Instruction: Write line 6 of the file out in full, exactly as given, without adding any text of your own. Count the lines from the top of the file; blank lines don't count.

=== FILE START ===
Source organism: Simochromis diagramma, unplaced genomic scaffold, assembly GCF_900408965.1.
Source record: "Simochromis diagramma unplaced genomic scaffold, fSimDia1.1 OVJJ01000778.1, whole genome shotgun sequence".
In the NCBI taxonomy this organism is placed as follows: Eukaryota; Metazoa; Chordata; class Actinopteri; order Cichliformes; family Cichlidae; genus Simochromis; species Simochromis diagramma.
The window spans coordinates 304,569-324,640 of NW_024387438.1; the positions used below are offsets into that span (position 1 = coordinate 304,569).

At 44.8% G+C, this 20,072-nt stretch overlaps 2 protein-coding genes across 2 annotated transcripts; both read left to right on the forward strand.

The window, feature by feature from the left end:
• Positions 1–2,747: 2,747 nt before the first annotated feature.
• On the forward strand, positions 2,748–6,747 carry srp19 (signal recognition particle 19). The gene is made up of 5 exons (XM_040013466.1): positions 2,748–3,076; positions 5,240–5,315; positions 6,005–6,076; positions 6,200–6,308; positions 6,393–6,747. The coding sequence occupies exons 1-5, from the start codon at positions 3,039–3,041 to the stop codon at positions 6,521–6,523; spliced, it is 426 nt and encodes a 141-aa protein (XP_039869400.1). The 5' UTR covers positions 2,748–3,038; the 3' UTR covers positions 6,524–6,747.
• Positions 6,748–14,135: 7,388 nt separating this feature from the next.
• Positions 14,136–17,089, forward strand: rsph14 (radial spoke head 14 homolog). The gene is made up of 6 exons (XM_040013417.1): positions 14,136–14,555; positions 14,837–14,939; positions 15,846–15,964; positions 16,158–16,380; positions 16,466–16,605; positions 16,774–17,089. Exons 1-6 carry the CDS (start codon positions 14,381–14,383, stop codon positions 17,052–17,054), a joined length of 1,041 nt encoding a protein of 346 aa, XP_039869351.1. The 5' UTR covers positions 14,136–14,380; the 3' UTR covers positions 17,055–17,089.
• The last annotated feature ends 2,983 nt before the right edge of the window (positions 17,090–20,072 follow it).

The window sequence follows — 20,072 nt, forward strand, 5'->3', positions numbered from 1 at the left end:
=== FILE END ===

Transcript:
The window, feature by feature from the left end: